MAVEN, in orbit around Mars, snaps anniversary selfie
NASA's MAVEN spacecraft recently celebrated its fourth Earth year in Mars orbit by snapping a selfie to celebrate the occasion.
The spacecraft entered orbit on 21 September 2014 to figure out what happened to Mars' atmosphere, and how that relates to the planet's transition from a warm, wet past to its inhospitable current state state.
MAVEN, which stands for Mars Atmosphere Volatile EvolutioN Mission, is not equipped with a standard visible light camera, but it has an ultraviolet spectrograph imager that is used to measure the composition of Mars' atmosphere. Mission managers were able to rotate the imager, which sits at the tip of a 1.2-meter boom, back towards the spacecraft’s body and collect 21 frames that were stitched together to create a partial selfie. Not all of the spacecraft can be seen due to the imager’s limited rotation range.
University of Colorado-LASP / NASA
MAVEN selfie, annotated
This MAVEN selfie, created in 2018 for the fourth anniversary of the spacecraft's arrival at Mars, consists of 21 individual images taken by the spacecraft's ultraviolet spectrograph imager. The entire spacecraft could not be imaged due to the limited motion of the imager around its boom; a computer-generated version has been included for context.
University of Colorado-LASP / NASA
MAVEN selfie, unannotated
This MAVEN selfie, created in 2018 for the fourth anniversary of the spacecraft's arrival at Mars, consists of 21 individual images taken by the spacecraft's ultraviolet spectrograph imager. Sketch lines are included to show components of the spacecraft not visible due to the limited motion of the imager around its boom.
The imager is not optimized for such a close-up scale, so the selfie appears fuzzy and distorted. But several of MAVEN’s components are clearly visible, including the high-gain antenna used to communicate with Earth, a thruster, and part of a communications relay used to receive transmissions from spacecraft on Mars' surface.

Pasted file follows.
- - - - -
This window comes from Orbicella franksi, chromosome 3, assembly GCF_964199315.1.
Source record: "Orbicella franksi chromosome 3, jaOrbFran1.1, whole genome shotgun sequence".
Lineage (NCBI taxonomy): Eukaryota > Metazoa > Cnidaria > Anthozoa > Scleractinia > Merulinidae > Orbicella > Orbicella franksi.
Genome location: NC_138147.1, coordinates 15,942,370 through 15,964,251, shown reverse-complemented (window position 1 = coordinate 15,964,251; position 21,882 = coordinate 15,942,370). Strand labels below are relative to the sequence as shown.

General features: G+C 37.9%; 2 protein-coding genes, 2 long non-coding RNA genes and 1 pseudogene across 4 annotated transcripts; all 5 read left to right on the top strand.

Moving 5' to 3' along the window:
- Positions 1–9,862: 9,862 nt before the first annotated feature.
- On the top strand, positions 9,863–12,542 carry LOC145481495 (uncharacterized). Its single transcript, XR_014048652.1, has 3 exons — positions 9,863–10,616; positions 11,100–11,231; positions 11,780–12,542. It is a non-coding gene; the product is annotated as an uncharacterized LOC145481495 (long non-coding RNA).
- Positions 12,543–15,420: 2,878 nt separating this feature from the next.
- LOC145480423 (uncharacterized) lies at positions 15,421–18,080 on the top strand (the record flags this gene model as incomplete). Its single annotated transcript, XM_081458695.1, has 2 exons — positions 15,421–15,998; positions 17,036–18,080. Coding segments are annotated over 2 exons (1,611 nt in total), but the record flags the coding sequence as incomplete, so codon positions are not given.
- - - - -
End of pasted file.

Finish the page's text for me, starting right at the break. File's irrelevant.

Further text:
In one individual frame extracted from the mosaic, ochre-colored Mars looms in the background. Olympus Mons, a 25-kilometer-high shield volcano that holds the record for the tallest mountain in the solar system, can be seen as a dark splotch.
Courtesy University of Colorado-LASP / NASA
MAVEN with Mars
A slice of a MAVEN selfie created in 2018 for the fourth anniversary of the spacecraft's arrival at Mars shows a magnetometer and sun sensor, with Mars in the background. The dark spot at the top is Olympus Mons, a 25-kilometer-tall shield volcano.
NASA / JPL-Caltech / Cornell / USGS / James Sorenson / Don Davis
Opportunity sol 5000 self-portrait, extended on sol 5006
Opportunity celebrated reaching 5000 sols by taking a self-portrait with its Microscopic Imager. The self-portrait was extended a week later with an additional lower tier covering the wheels on the ground. This photo has been artificially colorized using a realistic Mars palette.
MAVEN completed its one-year prime mission in 2015, and is continuing to study Mars’ atmosphere. Using data collected by the spacecraft, scientists confirmed that solar wind is responsible for stripping the atmosphere away from the planet. Unlike Earth, Mars has no magnetic field to deflect both everyday solar wind and intense solar storms that were more frequent in the Sun’s early days. Over time, Mars has lost most of its atmosphere, and what's left is still leaking slowly into space.
Next year, the high point of MAVEN’s elliptical orbit will be lowered so it can better serve as a relay for spacecraft on Mars’ surface. That includes NASA's Insight lander, which arrives in November. MAVEN is already performing regular communication sessions with Curiosity in order to practice for its greater future role in data relay.